OBJREF: The marshaled form of an object reference.

OCXDropDown control: A type of DropDown control that displays a list of the ActiveX controls that are available within that application.

ODBC: See Open Database Connectivity (ODBC).

offer: A message that is sent by an offerer.

Office data connection (ODC) file: A file that stores information about a connection to a data source, such as an Access database, worksheet, or text file. This file facilitates data source administration.

Office Web Extension: See app for Office.

offline: (1) The condition of not being connected to or not being on a network or the Internet. Offline can also refer to a device, such as a printer that is not connected to a computer, and files that are stored on a computer that is not connected to or not on a network or the Internet.

(2) An operational state applicable to volumes and disks. In the offline state, the volume or disk is unavailable for data input/output (I/O) or configuration.

OLAP: See Online Analytical Processing (OLAP).

OLAP All level: An optional level at the top of a hierarchy. It typically contains an OLAP All member that represents an aggregation of all of the lower-level members of that hierarchy.

OLAP All member: A multidimensional expression (MDX) that evaluates a hierarchy and returns a set that contains all of the members of the specified hierarchy.

OLAP allocation: An operation in which the values for members at lower levels in an OLAP hierarchy are changed based on changes to values for members at higher levels in that hierarchy.

OLAP calculated member: An OLAP member whose value is calculated at run time.

OLAP cube: A data structure that aggregates Online Analytical Processing (OLAP) measures by OLAP levels and OLAP hierarchies. An OLAP cube combines several OLAP hierarchies, such as time, geography, and product lines, with OLAP measures, such as sales or inventory figures.

OLAP hierarchy: An attribute hierarchy or a user-defined hierarchy in a data structure. By default, each dimension attribute (1) has an attribute hierarchy. A user-defined hierarchy is a set of related attribute hierarchies that is used to facilitate browsing an OLAP cube.

OLAP KPI: See key performance indicator (KPI).

OLAP level: Within an OLAP hierarchy, a set of data that is organized into a lower or higher level of detail, such as Year, Quarter, Month, and Day levels in a Time hierarchy.

OLAP measure: A set of numeric values in an OLAP cube that is used in aggregation and analysis.

OLAP measure group: A collection of related OLAP measures in an OLAP cube. An OLAP cube can contain multiple measure groups.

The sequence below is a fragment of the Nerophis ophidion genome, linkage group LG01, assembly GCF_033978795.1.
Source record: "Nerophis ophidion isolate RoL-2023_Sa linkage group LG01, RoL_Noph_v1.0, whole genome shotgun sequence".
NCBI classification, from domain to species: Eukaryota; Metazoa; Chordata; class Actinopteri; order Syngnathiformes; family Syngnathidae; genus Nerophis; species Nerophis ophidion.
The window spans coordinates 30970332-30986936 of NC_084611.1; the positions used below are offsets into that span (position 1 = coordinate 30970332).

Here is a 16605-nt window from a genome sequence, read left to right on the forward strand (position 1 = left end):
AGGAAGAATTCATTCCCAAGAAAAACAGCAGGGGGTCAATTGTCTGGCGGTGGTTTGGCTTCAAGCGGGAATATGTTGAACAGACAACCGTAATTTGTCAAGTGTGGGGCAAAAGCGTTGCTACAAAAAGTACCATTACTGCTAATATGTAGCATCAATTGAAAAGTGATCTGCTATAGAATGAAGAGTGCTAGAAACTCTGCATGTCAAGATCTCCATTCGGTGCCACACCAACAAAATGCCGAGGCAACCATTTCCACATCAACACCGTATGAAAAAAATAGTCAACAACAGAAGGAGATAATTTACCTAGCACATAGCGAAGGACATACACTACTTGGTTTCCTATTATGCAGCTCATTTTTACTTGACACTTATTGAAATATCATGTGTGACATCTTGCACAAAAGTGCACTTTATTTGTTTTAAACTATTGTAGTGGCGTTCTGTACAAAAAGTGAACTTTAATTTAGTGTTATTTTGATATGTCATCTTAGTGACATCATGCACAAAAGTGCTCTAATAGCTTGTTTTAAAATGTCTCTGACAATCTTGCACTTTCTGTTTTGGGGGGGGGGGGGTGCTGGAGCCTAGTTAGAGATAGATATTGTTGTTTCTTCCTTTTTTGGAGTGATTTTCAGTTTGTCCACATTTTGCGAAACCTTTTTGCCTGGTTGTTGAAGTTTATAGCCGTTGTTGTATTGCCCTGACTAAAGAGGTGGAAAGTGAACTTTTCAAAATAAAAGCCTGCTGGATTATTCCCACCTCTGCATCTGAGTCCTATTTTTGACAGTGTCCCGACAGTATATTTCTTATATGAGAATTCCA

OLAP member: An item that is in an OLAP level. For example, a Canada member in a Country level of a Geography hierarchy.

OLAP member property: A relationship between two OLAP hierarchies, such as a Population member property of a Country member.

OLAP named set: A collection of OLAP tuples that have the same dimensionality. Also referred to as OLAP set.

OLAP subselect: The ability to execute multiple SELECT commands in a FROM clause that is inside a multidimensional expression (MDX) statement.

OLAP tuple: An ordered collection of members that are from different dimensions of an OLAP cube. A single member is a special case of a tuple.

OLAP weight expression: A multidimensional expression (MDX) that is used to apply and allocate modified values to an Online Analytical Processing (OLAP) provider. It typically returns a decimal value between "0" and "1".

OLE compound file: A form of structured storage, as described in [MS-CFB]. A compound file allows independent storages and streams to exist within a single file.

OLE control: A reusable software component that is designed to work in containers that support Object Linking and Embedding (OLE) 2.0.

OLE DB: A set of interfaces that are based on the Component Object Model (COM) programming model and expose data from a variety of sources. These interfaces support the amount of Database Management System (DBMS) functionality that is appropriate for a data store and they enable a data store to share data.

OLE link: A connection between an Object Linking and Embedding (OLE) object and its OLE server. See also DDE link.

OLE object: An object that supports the Object Linking and Embedding (OLE) protocol.

OLE server: An application or DLL that supplies a linked or embedded OLE object to another application.

OLE1: See Object Linking and Embedding (OLE).

OLE2: See Object Linking and Embedding (OLE).

OleTx: A comprehensive distributed transaction manager processing protocol that uses the protocols specified in the following document(s): [MS-CMPO], [MS-CMP], [MS-DTCLU], [MS-DTCM], [MS-DTCO], [MC-DTCXA], [MS-TIPP], and [MS-CMOM].

onefiles folder: A folder that stores file data objects for a OneNote revision store file. It is located in the same directory as the revision store file and the folder name maps to the name of the revision store file. For example, if the revision store file is named “section.one” the onefiles folder is named “section_onefiles”.